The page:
MEMBERS of the public and staff at Tameside Hospital were recently invited to give their opinions about the artwork that will be displayed in the new hospital building. Around 35 people attended an arts consultation event where a selection of images from other hospital projects were displayed. They were then asked to choose the sort of thing they would like to see in the new hospital building when it opens later this year. Already a mosaic has been specially commissioned to represent the 10 townships of Tameside and Glossop. It will be placed in a garden of contemplation, construction of which is due to begin later this month. Gillian Parker, project director, said: “It is very important that we involve as many local people as possible in the selection of the artwork. The new building is intended for local people and should reflect the themes that are meaningful to them.” Ideas suggested included reproductions of popular artists’ work, and poetry readings in the new reception area.
A NEW sculpture has been unveiled symbolising the £4m fundraising appeal for a new cardiovascular research centre at Leicesters Glenfield Hospital. The heart-shaped installation by an internationally-acclaimed artist, who asked to remain anonymous, has been presented to the University of Leicester, after it displayed the piece as part of a summer show. Consultant cardiologist, Professor Nilesh Samani, head of the university’s department of cardiovascular sciences, said: “We are all delighted that such generosity on the part of the donor has enabled the university to acquire this sculpture, which will eventually adorn the new cardiovascular research centre. The centre will undertake leading research in heart disease and further Leicester’s reputation as a centre of excellence in cardiovascular research.”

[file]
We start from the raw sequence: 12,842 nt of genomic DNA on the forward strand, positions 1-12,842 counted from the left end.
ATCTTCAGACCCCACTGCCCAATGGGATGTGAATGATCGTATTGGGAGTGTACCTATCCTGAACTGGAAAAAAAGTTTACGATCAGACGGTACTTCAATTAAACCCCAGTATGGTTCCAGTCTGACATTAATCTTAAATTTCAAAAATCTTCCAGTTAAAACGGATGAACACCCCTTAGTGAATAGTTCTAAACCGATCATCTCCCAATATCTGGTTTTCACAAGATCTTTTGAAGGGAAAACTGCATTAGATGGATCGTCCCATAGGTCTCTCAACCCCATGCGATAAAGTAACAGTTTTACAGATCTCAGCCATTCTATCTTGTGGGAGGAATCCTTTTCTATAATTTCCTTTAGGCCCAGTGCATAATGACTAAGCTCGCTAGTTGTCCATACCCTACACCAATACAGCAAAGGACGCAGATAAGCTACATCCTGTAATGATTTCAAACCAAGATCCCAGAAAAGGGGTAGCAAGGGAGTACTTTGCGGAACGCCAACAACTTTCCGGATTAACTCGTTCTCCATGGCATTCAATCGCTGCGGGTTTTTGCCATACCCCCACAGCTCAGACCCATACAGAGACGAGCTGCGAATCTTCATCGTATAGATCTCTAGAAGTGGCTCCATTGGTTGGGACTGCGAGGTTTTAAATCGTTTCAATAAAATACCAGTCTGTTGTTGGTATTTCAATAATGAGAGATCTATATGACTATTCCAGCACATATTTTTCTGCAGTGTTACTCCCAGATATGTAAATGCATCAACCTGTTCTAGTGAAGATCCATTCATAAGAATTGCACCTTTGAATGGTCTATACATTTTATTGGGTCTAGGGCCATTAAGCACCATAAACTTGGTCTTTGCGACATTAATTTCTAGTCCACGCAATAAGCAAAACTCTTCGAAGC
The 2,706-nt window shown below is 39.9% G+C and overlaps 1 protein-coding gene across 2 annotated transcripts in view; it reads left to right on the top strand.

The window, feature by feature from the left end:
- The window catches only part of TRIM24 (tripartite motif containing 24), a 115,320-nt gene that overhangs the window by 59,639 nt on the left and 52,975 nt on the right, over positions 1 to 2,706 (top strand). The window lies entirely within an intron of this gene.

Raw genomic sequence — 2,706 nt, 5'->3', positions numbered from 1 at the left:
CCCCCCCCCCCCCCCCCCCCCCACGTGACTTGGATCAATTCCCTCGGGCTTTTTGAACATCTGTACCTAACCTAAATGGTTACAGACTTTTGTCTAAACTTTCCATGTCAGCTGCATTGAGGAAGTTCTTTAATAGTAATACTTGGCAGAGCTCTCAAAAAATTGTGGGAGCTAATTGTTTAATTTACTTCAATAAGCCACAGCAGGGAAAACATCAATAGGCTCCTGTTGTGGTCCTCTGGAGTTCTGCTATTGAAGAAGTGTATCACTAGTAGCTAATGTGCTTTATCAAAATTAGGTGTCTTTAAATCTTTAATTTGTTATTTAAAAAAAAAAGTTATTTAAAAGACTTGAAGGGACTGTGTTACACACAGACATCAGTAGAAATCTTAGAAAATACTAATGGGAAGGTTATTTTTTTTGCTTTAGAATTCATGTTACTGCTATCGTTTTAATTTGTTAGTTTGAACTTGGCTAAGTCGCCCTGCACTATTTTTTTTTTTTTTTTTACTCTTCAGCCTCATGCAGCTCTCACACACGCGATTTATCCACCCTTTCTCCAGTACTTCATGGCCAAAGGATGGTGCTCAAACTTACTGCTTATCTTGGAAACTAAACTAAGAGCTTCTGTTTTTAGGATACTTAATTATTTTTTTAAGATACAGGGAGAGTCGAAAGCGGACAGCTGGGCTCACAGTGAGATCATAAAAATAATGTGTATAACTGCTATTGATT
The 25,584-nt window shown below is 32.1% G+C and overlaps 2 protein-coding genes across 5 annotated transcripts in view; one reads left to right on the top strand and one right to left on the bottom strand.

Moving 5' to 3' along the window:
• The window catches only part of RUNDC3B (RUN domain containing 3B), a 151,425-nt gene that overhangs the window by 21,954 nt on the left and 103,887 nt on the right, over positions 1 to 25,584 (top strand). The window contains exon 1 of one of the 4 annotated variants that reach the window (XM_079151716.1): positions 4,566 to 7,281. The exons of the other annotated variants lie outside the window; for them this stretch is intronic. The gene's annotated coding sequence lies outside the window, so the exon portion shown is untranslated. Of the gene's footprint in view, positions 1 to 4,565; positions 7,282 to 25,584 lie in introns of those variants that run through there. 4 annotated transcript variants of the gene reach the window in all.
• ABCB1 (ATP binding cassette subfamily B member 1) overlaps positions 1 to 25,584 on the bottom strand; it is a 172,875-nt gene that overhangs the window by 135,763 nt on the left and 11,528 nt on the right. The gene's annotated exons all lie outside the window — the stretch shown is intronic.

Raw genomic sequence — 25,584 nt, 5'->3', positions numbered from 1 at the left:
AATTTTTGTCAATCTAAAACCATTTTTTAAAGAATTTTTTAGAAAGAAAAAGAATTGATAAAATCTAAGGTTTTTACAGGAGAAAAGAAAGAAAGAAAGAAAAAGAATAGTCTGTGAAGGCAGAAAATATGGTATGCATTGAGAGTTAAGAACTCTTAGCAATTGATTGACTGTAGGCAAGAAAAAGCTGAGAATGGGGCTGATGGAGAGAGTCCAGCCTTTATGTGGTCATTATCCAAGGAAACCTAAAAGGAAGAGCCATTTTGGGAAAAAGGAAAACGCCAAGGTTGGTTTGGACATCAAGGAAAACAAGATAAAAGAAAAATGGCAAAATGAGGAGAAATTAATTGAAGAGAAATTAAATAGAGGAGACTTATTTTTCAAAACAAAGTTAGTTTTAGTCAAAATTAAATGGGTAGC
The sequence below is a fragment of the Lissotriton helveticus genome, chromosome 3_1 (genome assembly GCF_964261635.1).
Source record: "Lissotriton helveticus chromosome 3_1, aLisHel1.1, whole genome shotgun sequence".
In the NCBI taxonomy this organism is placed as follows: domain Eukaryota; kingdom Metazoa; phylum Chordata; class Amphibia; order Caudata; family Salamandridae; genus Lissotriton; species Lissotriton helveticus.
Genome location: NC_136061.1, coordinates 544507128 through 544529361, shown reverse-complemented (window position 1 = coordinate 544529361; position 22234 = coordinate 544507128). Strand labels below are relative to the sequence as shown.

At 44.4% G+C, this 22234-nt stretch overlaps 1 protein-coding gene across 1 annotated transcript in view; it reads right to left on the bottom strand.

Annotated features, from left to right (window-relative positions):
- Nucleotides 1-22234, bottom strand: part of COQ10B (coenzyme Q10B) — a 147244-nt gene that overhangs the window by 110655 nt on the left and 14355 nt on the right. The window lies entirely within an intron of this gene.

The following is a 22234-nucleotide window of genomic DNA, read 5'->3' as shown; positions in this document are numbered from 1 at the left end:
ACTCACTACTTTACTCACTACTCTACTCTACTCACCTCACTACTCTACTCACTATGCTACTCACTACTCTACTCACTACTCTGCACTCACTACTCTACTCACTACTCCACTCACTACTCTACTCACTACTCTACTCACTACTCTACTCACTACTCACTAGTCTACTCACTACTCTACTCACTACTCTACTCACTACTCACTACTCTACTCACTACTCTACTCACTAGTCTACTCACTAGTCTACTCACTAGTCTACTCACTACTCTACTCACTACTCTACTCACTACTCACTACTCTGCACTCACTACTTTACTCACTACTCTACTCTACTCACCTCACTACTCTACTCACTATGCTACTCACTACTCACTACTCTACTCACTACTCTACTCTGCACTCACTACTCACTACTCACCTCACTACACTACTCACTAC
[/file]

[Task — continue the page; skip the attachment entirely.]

CHELSEA and Westminster Hospital has launched a singing project for pregnant women. Organised by the Hospital Arts group, the Womb Song sessions will run every Monday evening until July. A spokeswoman said: “Singing can provide emotional, social, educational and physical benefits for woman and their babies during pregnancy, labour and after birth, and the workshops are a fun and relaxed environment where everyone can get to know one another. It is an informal group and activities include postural, breathing and vocal exercises, as well as singing songs that are easily learnable.”
NOMINATIONS are being sought for awards that recognise excellence in the design of public artworks. The Marsh Award for Excellence in Public Sculpture is awarded annually for a newly-commissioned public sculpture or public sculpture restoration project. Aimed at promoting awareness and dialogue about the role of sculpture in public spaces, the deadline for nominations is 30 April and the prize will be awarded in November.
BUDDING photographers are being urged to contribute their work to a mosaic image of the countrys largest teaching hospital, Queen Elizabeth Hospital Birmingham. The New Horizons project, funded by the Arts Council and Queen Elizabeth Hospital Birmingham Charity, is run by local photographer and artist, Anand Chhabra. Photographers can visit the project website to see the picture of the iconic QEHB building during its construction, which will be used as the basis of the mosaic. Visitors can then choose which area of that image they would like their own image to fill. The photographs can be of Birmingham landscapes, scenes of Birmingham from a bygone era and Birmingham residents. Chhabra is also keen for staff at the hospital to contribute.